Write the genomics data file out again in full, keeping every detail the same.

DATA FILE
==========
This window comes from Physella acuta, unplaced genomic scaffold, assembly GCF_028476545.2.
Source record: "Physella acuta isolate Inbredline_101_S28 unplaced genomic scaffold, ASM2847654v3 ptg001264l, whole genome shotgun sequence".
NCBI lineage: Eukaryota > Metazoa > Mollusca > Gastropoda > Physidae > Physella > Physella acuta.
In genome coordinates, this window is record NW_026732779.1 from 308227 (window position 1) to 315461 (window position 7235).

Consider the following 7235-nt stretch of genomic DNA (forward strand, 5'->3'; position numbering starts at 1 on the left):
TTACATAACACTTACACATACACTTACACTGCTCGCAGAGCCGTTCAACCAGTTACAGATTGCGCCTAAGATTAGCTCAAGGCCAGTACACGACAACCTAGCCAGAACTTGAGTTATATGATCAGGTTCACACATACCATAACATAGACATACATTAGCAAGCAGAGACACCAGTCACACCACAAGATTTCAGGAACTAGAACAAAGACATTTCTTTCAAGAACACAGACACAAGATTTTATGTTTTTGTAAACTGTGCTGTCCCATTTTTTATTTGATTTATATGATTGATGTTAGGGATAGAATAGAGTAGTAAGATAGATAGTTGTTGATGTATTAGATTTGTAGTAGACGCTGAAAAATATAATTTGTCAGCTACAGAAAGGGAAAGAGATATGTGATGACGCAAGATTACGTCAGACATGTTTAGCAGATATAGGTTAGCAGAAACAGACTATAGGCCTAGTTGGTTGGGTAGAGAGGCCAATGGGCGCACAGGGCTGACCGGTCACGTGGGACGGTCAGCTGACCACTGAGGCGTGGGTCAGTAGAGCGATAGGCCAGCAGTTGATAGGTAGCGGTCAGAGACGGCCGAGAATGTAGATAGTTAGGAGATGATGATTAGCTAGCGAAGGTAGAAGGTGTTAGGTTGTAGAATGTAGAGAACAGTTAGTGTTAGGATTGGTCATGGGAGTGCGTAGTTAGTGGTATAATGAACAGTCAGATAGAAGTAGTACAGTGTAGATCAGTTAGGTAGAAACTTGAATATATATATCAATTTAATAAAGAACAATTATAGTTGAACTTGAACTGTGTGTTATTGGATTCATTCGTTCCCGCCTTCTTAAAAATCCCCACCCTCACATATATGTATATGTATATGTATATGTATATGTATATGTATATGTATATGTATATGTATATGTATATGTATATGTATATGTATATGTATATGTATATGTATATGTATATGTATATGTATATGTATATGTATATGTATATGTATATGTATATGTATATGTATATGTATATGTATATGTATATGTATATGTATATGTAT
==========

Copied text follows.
This window comes from Physella acuta, unplaced genomic scaffold, assembly GCF_028476545.2.
Source record: "Physella acuta isolate Inbredline_101_S28 unplaced genomic scaffold, ASM2847654v3 ptg001264l, whole genome shotgun sequence".
NCBI lineage: Eukaryota > Metazoa > Mollusca > Gastropoda > Physidae > Physella > Physella acuta.
In genome coordinates, this window is record NW_026732779.1 from 308227 (window position 1) to 315461 (window position 7235).

Consider the following 7235-nt stretch of genomic DNA (forward strand, 5'->3'; position numbering starts at 1 on the left):
TTACATAACACTTACACATACACTTACACTGCTCGCAGAGCCGTTCAACCAGTTACAGATTGCGCCTAAGATTAGCTCAAGGCCAGTACACGACAACCTAGCCAGAACTTGAGTTATATGATCAGGTTCACACATACCATAACATAGACATACATTAGCAAGCAGAGACACCAGTCACACCACAAGATTTCAGGAACTAGAACAAAGACATTTCTTTCAAGAACACAGACACAAGATTTTATGTTTTTGTAAACTGTGCTGTCCCATTTTTTATTTGATTTATATGATTGATGTTAGGGATAGAATAGAGTAGTAAGATAGATAGTTGTTGATGTATTAGATTTGTAGTAGACGCTGAAAAATATAATTTGTCAGCTACAGAAAGGGAAAGAGATATGTGATGACGCAAGATTACGTCAGACATGTTTAGCAGATATAGGTTAGCAGAAACAGACTATAGGCCTAGTTGGTTGGGTAGAGAGGCCAATGGGCGCACAGGGCTGACCGGTCACGTGGGACGGTCAGCTGACCACTGAGGCGTGGGTCAGTAGAGCGATAGGCCAGCAGTTGATAGGTAGCGGTCAGAGACGGCCGAGAATGTAGATAGTTAGGAGATGATGATTAGCTAGCGAAGGTAGAAGGTGTTAGGTTGTAGAATGTAGAGAACAGTTAGTGTTAGGATTGGTCATGGGAGTGCGTAGTTAGTGGTATAATGAACAGTCAGATAGAAGTAGTACAGTGTAGATCAGTTAGGTAGAAACTTGAATATATATATCAATTTAATAAAGAACAATTATAGTTGAACTTGAACTGTGTGTTATTGGATTCATTCGTTCCCGCCTTCTTAAAAATCCCCACCCTCACATATATGTATATGTATATGTATATGTATATGTATATGTATATGTATATGTATATGTATATGTATATGTATATGTATATGTATATGTATATGTATATGTATATGTATATGTATATGTATATGTATATGTATATGTATATGTATATGTATATGTATATGTATATGTATATGTATATGTATATGTATATGTATATGTAT